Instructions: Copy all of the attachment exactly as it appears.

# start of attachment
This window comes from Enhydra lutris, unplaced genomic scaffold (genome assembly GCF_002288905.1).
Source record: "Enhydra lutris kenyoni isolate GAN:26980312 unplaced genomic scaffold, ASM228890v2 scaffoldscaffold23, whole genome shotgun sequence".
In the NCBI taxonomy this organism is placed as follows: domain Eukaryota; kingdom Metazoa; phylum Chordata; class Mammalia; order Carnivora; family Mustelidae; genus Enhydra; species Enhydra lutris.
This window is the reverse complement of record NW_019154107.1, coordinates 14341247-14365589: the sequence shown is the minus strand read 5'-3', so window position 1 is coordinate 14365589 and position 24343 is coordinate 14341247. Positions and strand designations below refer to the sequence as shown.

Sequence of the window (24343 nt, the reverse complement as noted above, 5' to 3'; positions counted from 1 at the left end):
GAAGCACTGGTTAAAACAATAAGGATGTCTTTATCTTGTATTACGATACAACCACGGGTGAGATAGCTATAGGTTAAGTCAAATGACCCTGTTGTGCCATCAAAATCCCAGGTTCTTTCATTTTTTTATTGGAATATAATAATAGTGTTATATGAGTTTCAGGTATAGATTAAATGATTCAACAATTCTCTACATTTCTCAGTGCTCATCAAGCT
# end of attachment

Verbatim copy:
This window comes from Enhydra lutris, unplaced genomic scaffold (genome assembly GCF_002288905.1).
Source record: "Enhydra lutris kenyoni isolate GAN:26980312 unplaced genomic scaffold, ASM228890v2 scaffoldscaffold23, whole genome shotgun sequence".
In the NCBI taxonomy this organism is placed as follows: domain Eukaryota; kingdom Metazoa; phylum Chordata; class Mammalia; order Carnivora; family Mustelidae; genus Enhydra; species Enhydra lutris.
This window is the reverse complement of record NW_019154107.1, coordinates 14341247-14365589: the sequence shown is the minus strand read 5'-3', so window position 1 is coordinate 14365589 and position 24343 is coordinate 14341247. Positions and strand designations below refer to the sequence as shown.

Sequence of the window (24343 nt, the reverse complement as noted above, 5' to 3'; positions counted from 1 at the left end):
GAAGCACTGGTTAAAACAATAAGGATGTCTTTATCTTGTATTACGATACAACCACGGGTGAGATAGCTATAGGTTAAGTCAAATGACCCTGTTGTGCCATCAAAATCCCAGGTTCTTTCATTTTTTTATTGGAATATAATAATAGTGTTATATGAGTTTCAGGTATAGATTAAATGATTCAACAATTCTCTACATTTCTCAGTGCTCATCAAGCT